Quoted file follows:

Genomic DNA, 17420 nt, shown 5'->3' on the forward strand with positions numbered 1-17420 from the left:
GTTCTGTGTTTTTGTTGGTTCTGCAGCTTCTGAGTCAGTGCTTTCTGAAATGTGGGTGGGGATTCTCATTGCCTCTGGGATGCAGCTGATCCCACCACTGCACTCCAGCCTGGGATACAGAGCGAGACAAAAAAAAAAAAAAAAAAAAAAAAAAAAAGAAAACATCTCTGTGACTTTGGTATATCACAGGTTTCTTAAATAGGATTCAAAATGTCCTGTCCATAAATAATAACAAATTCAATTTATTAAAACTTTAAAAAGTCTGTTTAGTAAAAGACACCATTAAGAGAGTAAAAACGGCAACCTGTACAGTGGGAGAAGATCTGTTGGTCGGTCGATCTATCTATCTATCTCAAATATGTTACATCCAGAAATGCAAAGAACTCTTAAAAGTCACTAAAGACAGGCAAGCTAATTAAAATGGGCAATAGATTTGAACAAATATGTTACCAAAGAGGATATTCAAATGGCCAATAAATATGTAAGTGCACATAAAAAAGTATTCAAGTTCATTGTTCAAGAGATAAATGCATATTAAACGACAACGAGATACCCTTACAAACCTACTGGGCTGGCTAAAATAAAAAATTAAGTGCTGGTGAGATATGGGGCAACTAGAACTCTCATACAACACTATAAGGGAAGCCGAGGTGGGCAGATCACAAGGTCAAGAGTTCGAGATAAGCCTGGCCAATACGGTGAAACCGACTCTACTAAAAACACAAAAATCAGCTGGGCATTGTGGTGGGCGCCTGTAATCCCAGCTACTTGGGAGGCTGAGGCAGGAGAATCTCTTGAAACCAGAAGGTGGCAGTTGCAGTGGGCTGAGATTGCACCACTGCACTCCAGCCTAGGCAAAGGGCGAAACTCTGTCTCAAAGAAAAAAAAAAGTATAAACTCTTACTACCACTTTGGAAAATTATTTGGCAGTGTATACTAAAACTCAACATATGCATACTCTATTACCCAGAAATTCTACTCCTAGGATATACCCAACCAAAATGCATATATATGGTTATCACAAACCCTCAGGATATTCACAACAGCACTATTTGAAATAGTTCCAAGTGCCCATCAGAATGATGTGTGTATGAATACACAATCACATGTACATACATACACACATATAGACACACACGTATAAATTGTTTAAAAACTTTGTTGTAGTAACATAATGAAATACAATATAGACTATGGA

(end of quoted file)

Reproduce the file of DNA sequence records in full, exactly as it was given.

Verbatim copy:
Genomic DNA, 17420 nt, shown 5'->3' on the forward strand with positions numbered 1-17420 from the left:
GTTCTGTGTTTTTGTTGGTTCTGCAGCTTCTGAGTCAGTGCTTTCTGAAATGTGGGTGGGGATTCTCATTGCCTCTGGGATGCAGCTGATCCCACCACTGCACTCCAGCCTGGGATACAGAGCGAGACAAAAAAAAAAAAAAAAAAAAAAAAAAAAAGAAAACATCTCTGTGACTTTGGTATATCACAGGTTTCTTAAATAGGATTCAAAATGTCCTGTCCATAAATAATAACAAATTCAATTTATTAAAACTTTAAAAAGTCTGTTTAGTAAAAGACACCATTAAGAGAGTAAAAACGGCAACCTGTACAGTGGGAGAAGATCTGTTGGTCGGTCGATCTATCTATCTATCTCAAATATGTTACATCCAGAAATGCAAAGAACTCTTAAAAGTCACTAAAGACAGGCAAGCTAATTAAAATGGGCAATAGATTTGAACAAATATGTTACCAAAGAGGATATTCAAATGGCCAATAAATATGTAAGTGCACATAAAAAAGTATTCAAGTTCATTGTTCAAGAGATAAATGCATATTAAACGACAACGAGATACCCTTACAAACCTACTGGGCTGGCTAAAATAAAAAATTAAGTGCTGGTGAGATATGGGGCAACTAGAACTCTCATACAACACTATAAGGGAAGCCGAGGTGGGCAGATCACAAGGTCAAGAGTTCGAGATAAGCCTGGCCAATACGGTGAAACCGACTCTACTAAAAACACAAAAATCAGCTGGGCATTGTGGTGGGCGCCTGTAATCCCAGCTACTTGGGAGGCTGAGGCAGGAGAATCTCTTGAAACCAGAAGGTGGCAGTTGCAGTGGGCTGAGATTGCACCACTGCACTCCAGCCTAGGCAAAGGGCGAAACTCTGTCTCAAAGAAAAAAAAAAGTATAAACTCTTACTACCACTTTGGAAAATTATTTGGCAGTGTATACTAAAACTCAACATATGCATACTCTATTACCCAGAAATTCTACTCCTAGGATATACCCAACCAAAATGCATATATATGGTTATCACAAACCCTCAGGATATTCACAACAGCACTATTTGAAATAGTTCCAAGTGCCCATCAGAATGATGTGTGTATGAATACACAATCACATGTACATACATACACACATATAGACACACACGTATAAATTGTTTAAAAACTTTGTTGTAGTAACATAATGAAATACAATATAGACTATGGA